Bil Browning

What a night for gay TV

Filed By Bil Browning | September 17, 2009 4:00 PM | comments

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Last night was the gayest night I've seen on network television in a long time. Remember when the community would get excited that there'd be one half hour sitcom episode that featured a gay character in a walk-on roll? Those days are long gone.

So You Think You Can Dance had a same-sex couple ballroom dancing together and the duo's dance was absolutely beautiful. This time Nigel Lithgoe was nice instead of insulting; I guess I'll be able to watch it again now.

On GLEE (also known as the gayest show on television), the gay kid came out to his high school friend and the former choir teacher's obsession with Josh Groban is a major part of the storyline too. Groban's guest cameo is priceless.

Full GLEE episode after the jump. (Sorry international readers; it's Hulu so it won't work outside America.)


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Nigel wasn't comfortable at all; he just wanted to avoid another shitstorm.

I was annoyed at both his talking during their routine, and at the fact that they had to do choreography while many inferior dancers were given a direct ticket (that girl with the chair wasn't that great).

Hopefully this won't become into a splitting of the duo into hetero couples for the competition. That's why dancing is so heteronormative to begin with, because gay couples can't compete at all; they're deemed gimmicks instead of given legitimacy.

Glee's pervasive use of racist humor & stereotypes keep me from being very excited about this show.

I love Glee because it is REAL. It is a very dark comedy. But, quiet as its kept, this is the very kind of things that go on in the schools among the teachers, a lot of politics, domineering teachers with connections and wimpy administrators who know what is right but won't stand up for it. The racial and especially the special ed slurs coming out of the mouths of the connected folks who are tolerated because of their connections and the seriously troubled teachers. We had a straight teacher who was a child toucher at one school where I worked. I wonder when the cheerleading coach will come out.

I actually was a victim of a cheerleading coach just like her who was considered a god by the principal. She thinks she is THE ONE. She was special ed. but treated her children and co-workers like crap (like the one in Glee), no boyfriend at 37. Hated anyone different from her. She reminded me very much of the one in Glee. She is still at it.

Public schools are a microcosm of the community at large. They are prone to the same strengths and weaknesses. Glee, as did Boston Public before it, shows the reality.

My partner is somewhat addicted to SYTYCD, so I usually wind up watching it. Last season, as has been previously noted here, was a public relations nightmare for SYTYCD. So much so that the show rented out Ellen DeGeneres to appease the gay audience. It was a blatant spin doctor moment, since, although Ellen loves to dance on her show, she doesn't really have the credentials to judge a serious dancer. She was there for comic relief and to mollify the LGBTQ community.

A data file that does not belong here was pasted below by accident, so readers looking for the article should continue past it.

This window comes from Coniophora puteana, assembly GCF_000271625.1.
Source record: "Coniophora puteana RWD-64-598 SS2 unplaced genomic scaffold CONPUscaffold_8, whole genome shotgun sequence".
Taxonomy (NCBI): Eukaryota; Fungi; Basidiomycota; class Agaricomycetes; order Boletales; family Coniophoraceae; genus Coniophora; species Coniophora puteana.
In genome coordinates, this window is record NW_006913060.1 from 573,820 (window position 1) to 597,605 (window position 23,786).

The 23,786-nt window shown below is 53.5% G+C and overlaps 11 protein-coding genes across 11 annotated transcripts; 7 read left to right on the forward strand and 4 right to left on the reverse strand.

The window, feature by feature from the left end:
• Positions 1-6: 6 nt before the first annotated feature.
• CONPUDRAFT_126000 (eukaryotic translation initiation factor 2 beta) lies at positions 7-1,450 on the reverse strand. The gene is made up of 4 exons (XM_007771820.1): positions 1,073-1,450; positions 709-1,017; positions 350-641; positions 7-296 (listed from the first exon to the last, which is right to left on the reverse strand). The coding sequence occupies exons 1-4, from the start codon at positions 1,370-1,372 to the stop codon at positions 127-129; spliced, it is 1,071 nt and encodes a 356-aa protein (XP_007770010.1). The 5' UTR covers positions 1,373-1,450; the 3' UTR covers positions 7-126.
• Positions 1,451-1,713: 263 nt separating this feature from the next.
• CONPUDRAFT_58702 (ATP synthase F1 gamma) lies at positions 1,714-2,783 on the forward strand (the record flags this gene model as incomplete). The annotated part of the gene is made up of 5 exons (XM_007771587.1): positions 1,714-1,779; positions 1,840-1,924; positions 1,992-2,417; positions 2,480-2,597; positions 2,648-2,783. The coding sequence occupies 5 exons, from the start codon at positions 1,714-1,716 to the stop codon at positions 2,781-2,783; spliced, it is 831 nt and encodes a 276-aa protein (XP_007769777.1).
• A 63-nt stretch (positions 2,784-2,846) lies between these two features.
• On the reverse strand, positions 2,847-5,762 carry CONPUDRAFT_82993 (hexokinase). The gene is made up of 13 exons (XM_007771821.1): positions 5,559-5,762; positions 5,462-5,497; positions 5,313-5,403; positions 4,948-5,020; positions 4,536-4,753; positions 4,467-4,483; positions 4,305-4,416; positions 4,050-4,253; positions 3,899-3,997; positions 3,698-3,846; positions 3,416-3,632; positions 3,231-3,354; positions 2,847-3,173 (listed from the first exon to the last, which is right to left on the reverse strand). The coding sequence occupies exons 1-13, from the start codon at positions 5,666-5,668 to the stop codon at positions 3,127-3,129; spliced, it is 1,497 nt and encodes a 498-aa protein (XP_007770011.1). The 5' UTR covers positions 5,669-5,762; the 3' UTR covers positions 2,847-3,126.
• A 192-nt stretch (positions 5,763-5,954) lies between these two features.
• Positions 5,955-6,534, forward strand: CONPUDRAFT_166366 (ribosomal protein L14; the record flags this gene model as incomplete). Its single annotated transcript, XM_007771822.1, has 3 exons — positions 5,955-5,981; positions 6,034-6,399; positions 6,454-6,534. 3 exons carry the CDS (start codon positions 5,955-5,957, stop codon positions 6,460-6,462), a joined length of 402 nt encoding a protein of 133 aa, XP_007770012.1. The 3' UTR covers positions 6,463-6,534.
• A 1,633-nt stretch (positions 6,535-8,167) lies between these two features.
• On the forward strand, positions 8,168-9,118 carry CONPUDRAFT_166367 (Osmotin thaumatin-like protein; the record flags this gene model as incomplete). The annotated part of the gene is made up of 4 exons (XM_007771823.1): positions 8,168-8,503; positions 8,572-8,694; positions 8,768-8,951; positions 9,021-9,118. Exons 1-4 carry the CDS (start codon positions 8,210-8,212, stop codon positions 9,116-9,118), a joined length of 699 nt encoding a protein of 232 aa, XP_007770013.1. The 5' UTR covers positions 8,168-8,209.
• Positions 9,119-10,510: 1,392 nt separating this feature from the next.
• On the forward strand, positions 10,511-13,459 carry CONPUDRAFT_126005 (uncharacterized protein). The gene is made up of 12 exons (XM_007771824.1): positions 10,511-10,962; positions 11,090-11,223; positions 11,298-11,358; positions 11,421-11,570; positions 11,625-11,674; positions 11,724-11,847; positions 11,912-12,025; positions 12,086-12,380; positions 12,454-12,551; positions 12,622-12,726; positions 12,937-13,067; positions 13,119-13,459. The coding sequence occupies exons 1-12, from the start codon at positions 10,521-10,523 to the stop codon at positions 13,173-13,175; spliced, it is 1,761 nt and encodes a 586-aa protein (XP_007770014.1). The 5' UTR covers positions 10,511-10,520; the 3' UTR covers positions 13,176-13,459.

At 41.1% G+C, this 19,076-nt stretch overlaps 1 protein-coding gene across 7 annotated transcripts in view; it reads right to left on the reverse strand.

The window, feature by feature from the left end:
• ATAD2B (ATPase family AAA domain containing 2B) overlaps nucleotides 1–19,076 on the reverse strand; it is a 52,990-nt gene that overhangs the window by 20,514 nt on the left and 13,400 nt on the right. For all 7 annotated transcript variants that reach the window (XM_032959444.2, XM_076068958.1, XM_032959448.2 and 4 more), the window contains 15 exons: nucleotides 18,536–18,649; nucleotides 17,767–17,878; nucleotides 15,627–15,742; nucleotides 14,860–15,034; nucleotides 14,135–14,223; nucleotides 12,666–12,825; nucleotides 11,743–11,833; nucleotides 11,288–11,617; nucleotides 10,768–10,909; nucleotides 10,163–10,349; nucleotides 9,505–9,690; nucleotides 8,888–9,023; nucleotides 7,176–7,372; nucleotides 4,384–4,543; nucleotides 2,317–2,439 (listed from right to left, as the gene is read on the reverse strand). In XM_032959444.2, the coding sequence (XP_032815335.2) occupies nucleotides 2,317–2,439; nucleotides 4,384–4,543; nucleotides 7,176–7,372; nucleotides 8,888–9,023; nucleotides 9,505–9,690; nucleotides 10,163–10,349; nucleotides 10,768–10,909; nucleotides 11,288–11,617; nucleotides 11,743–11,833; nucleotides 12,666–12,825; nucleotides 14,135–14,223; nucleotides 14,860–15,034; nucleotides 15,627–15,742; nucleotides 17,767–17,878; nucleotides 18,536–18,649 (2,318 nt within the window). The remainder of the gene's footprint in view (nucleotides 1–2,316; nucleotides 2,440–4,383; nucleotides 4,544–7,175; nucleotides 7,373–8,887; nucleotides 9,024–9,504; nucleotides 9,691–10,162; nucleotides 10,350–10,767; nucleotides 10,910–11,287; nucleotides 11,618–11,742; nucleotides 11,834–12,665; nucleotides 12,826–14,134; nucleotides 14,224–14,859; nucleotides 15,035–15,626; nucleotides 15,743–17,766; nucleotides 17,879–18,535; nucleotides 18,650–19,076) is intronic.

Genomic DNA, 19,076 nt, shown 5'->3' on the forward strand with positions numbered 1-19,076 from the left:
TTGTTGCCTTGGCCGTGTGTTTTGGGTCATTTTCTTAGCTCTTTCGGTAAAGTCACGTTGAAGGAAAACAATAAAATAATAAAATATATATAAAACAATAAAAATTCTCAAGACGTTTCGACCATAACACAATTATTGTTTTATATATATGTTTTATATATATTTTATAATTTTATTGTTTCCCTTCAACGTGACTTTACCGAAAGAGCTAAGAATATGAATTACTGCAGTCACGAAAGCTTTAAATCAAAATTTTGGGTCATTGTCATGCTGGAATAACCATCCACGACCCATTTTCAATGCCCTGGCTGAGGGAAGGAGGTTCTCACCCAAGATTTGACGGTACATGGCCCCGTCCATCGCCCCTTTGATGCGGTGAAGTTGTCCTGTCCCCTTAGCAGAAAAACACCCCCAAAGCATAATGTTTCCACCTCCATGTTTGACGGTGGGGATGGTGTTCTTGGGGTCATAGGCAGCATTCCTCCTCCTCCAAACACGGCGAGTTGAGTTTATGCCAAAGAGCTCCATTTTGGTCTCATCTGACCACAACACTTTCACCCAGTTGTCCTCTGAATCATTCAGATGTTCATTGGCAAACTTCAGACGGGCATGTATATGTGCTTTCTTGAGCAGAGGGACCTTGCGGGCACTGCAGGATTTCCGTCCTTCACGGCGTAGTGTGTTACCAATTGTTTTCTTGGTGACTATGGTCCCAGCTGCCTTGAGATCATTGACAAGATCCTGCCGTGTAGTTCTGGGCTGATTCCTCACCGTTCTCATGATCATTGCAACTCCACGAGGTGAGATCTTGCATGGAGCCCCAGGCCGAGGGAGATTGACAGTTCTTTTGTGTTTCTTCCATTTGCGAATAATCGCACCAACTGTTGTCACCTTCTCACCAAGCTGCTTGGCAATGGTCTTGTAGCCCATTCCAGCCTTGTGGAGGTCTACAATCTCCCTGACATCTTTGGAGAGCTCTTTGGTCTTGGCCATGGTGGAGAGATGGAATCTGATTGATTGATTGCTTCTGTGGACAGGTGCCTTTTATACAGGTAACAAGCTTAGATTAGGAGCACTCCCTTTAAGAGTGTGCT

Last night, to me, was a not so subtle "Look at how benevolent we are" episode of SYTYCD. Unlike other seasons, they killed auditioners with kindness. The hearing impaired dancer, while having heartfelt appeal (and bravery), was a lovely illustration of this. To see Mary Murphy well with tears was a moment staged elicit sympathy from the show's audience. First, that anyone would believe that poor dancer could read anything from Mary's overly botoxed face and lips was a stretch of fiction(Let's face it, Mary looks like Jack Nicholson's version of the Joker from Batman). And when Mia Michaels said she was also holding back tears I tasted a bit of stomach acid.

Yes they were sweet to the gay couple. And they should have been, because those boys can dance. But I'd be shocked if either man comes remotely close to winning. Conspicuously absent was Mary's diatribe from last season as to her confusion about which dancer was in the male role and which was in the female role, which was one of the most insulting things I have ever heard. Anyone who knows anything about theatre knows that the "confusion" of genders is as old a device in story telling as William Shakespeare. The dance world is no exception. Bob Fosse often blurred the lines of sexuality. And there was a time when the tango was only danced between men in some South American countries because it was deemed not proper for women to perform such a sexually laced exhibition in public.

In addition, if you dig just a little, both Mary Murphy and Nigel Lythgoe have roots in Scientology. Sorry, but I'm a tad snobby when it comes to cults. Mormons included.

I like Glee. It appeals to the musical theatre gay gene in me. The show also has the unfortunate tendency to dumb down the characters, which I find unappealing. Any current high school student who didn't presuppose that boy was gay, whether it is politically correct to do so or not, isn't a well written character.

That said, the musical numbers are well produced and the show is fun as long as the viewer maintains the ever necessary willing suspension of disbelief.